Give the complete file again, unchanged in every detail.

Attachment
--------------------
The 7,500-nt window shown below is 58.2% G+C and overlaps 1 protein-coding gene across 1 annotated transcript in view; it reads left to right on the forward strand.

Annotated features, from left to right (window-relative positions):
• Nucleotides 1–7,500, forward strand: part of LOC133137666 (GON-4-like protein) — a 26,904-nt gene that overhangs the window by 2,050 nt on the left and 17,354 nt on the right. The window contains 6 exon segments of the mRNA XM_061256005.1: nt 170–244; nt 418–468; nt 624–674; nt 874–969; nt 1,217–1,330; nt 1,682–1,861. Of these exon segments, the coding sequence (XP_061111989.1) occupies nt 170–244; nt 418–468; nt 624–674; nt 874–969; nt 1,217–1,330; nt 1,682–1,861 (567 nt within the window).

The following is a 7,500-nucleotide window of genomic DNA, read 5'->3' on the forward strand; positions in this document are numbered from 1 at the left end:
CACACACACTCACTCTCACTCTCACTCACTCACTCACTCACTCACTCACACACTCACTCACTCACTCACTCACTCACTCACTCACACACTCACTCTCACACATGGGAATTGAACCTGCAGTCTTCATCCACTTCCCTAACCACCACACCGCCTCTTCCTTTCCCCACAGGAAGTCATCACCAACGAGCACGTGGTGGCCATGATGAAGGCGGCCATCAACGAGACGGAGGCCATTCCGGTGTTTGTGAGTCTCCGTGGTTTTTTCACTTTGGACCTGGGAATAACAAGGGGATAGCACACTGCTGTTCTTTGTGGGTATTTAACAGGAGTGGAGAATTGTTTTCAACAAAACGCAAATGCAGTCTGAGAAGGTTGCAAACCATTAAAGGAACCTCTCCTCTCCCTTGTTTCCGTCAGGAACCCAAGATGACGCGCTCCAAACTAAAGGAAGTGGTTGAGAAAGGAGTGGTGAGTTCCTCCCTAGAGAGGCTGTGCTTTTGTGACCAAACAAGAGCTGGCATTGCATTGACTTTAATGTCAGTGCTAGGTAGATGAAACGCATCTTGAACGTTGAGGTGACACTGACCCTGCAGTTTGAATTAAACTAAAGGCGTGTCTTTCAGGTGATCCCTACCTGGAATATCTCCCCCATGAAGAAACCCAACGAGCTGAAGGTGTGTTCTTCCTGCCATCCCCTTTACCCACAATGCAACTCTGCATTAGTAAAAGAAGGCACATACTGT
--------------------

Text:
The 7,500-nt window shown below is 58.2% G+C and overlaps 1 protein-coding gene across 1 annotated transcript in view; it reads left to right on the forward strand.

Annotated features, from left to right (window-relative positions):
• Nucleotides 1–7,500, forward strand: part of LOC133137666 (GON-4-like protein) — a 26,904-nt gene that overhangs the window by 2,050 nt on the left and 17,354 nt on the right. The window contains 6 exon segments of the mRNA XM_061256005.1: nt 170–244; nt 418–468; nt 624–674; nt 874–969; nt 1,217–1,330; nt 1,682–1,861. Of these exon segments, the coding sequence (XP_061111989.1) occupies nt 170–244; nt 418–468; nt 624–674; nt 874–969; nt 1,217–1,330; nt 1,682–1,861 (567 nt within the window).

The following is a 7,500-nucleotide window of genomic DNA, read 5'->3' on the forward strand; positions in this document are numbered from 1 at the left end:
CACACACACTCACTCTCACTCTCACTCACTCACTCACTCACTCACTCACACACTCACTCACTCACTCACTCACTCACTCACTCACACACTCACTCTCACACATGGGAATTGAACCTGCAGTCTTCATCCACTTCCCTAACCACCACACCGCCTCTTCCTTTCCCCACAGGAAGTCATCACCAACGAGCACGTGGTGGCCATGATGAAGGCGGCCATCAACGAGACGGAGGCCATTCCGGTGTTTGTGAGTCTCCGTGGTTTTTTCACTTTGGACCTGGGAATAACAAGGGGATAGCACACTGCTGTTCTTTGTGGGTATTTAACAGGAGTGGAGAATTGTTTTCAACAAAACGCAAATGCAGTCTGAGAAGGTTGCAAACCATTAAAGGAACCTCTCCTCTCCCTTGTTTCCGTCAGGAACCCAAGATGACGCGCTCCAAACTAAAGGAAGTGGTTGAGAAAGGAGTGGTGAGTTCCTCCCTAGAGAGGCTGTGCTTTTGTGACCAAACAAGAGCTGGCATTGCATTGACTTTAATGTCAGTGCTAGGTAGATGAAACGCATCTTGAACGTTGAGGTGACACTGACCCTGCAGTTTGAATTAAACTAAAGGCGTGTCTTTCAGGTGATCCCTACCTGGAATATCTCCCCCATGAAGAAACCCAACGAGCTGAAGGTGTGTTCTTCCTGCCATCCCCTTTACCCACAATGCAACTCTGCATTAGTAAAAGAAGGCACATACTGT